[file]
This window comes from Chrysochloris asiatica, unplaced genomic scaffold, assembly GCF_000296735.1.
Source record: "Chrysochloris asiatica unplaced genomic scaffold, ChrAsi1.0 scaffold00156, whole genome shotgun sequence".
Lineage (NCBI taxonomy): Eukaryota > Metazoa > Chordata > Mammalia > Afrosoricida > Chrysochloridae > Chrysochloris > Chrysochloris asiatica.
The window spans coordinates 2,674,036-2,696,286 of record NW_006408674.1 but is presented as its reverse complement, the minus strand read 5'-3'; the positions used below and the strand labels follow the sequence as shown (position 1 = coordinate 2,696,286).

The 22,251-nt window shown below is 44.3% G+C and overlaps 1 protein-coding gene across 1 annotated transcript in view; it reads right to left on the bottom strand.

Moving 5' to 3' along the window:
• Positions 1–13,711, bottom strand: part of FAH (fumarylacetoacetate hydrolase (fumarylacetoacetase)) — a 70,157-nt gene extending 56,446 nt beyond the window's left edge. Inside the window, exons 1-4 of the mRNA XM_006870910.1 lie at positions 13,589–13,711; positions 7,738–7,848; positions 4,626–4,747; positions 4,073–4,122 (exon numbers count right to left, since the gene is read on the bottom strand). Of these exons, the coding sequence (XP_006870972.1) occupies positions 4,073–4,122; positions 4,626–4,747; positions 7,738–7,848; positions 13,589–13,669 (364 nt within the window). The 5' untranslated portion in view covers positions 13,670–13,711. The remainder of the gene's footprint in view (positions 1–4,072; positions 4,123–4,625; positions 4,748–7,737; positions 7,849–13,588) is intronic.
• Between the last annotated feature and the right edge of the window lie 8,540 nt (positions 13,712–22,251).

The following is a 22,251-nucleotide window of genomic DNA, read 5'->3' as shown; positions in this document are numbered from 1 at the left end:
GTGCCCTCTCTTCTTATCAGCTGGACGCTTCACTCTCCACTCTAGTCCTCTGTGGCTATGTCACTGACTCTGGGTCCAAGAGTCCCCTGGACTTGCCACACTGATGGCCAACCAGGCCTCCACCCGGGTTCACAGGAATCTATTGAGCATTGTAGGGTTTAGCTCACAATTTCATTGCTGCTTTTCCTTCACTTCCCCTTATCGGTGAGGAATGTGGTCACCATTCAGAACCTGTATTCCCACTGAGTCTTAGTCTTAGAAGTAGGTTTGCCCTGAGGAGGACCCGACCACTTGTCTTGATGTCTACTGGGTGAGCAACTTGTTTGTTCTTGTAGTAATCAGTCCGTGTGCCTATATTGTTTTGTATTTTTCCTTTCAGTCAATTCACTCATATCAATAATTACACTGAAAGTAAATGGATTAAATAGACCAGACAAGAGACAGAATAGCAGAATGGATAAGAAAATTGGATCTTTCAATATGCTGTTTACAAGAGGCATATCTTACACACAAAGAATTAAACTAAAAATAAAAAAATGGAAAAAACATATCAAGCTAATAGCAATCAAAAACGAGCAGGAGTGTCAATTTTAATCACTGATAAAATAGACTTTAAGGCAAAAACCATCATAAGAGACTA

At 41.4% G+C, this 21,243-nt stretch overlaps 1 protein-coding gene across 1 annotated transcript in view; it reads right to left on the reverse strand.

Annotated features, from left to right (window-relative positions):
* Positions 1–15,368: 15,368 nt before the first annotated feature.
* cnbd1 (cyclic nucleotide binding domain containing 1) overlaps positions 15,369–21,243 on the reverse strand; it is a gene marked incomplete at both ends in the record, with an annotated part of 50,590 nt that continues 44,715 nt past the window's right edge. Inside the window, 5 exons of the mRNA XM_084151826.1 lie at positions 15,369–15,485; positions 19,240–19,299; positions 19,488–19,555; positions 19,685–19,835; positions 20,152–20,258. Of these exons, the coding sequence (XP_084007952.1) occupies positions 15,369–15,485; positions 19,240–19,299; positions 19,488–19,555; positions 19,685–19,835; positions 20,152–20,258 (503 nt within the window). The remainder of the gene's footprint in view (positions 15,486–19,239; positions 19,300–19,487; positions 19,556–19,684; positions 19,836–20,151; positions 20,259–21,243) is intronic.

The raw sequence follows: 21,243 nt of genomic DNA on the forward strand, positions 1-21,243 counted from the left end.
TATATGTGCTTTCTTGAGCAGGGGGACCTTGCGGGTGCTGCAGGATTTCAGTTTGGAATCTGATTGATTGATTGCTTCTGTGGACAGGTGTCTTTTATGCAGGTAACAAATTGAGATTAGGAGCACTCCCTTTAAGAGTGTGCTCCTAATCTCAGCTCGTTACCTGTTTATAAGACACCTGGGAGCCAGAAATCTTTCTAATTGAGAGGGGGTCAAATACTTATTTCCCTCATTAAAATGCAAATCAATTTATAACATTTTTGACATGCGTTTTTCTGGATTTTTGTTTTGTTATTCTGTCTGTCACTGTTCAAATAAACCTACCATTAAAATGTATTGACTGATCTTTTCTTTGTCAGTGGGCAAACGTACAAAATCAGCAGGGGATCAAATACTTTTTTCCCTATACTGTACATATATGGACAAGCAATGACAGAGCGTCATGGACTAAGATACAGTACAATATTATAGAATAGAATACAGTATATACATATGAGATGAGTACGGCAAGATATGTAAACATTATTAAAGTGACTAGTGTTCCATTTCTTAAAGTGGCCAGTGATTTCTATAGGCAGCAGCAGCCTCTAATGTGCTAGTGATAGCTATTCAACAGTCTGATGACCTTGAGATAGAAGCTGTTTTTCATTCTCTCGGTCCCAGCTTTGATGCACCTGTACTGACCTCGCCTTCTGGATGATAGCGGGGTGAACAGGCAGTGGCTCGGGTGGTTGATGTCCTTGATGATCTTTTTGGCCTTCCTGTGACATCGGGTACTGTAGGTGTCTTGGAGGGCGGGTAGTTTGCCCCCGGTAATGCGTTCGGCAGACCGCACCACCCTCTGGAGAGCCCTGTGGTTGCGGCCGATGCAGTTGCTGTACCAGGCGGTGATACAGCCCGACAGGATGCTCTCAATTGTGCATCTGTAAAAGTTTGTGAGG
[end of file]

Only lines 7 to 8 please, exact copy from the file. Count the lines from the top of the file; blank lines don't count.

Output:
• Positions 1–13,711, bottom strand: part of FAH (fumarylacetoacetate hydrolase (fumarylacetoacetase)) — a 70,157-nt gene extending 56,446 nt beyond the window's left edge. Inside the window, exons 1-4 of the mRNA XM_006870910.1 lie at positions 13,589–13,711; positions 7,738–7,848; positions 4,626–4,747; positions 4,073–4,122 (exon numbers count right to left, since the gene is read on the bottom strand). Of these exons, the coding sequence (XP_006870972.1) occupies positions 4,073–4,122; positions 4,626–4,747; positions 7,738–7,848; positions 13,589–13,669 (364 nt within the window). The 5' untranslated portion in view covers positions 13,670–13,711. The remainder of the gene's footprint in view (positions 1–4,072; positions 4,123–4,625; positions 4,748–7,737; positions 7,849–13,588) is intronic.
• Between the last annotated feature and the right edge of the window lie 8,540 nt (positions 13,712–22,251).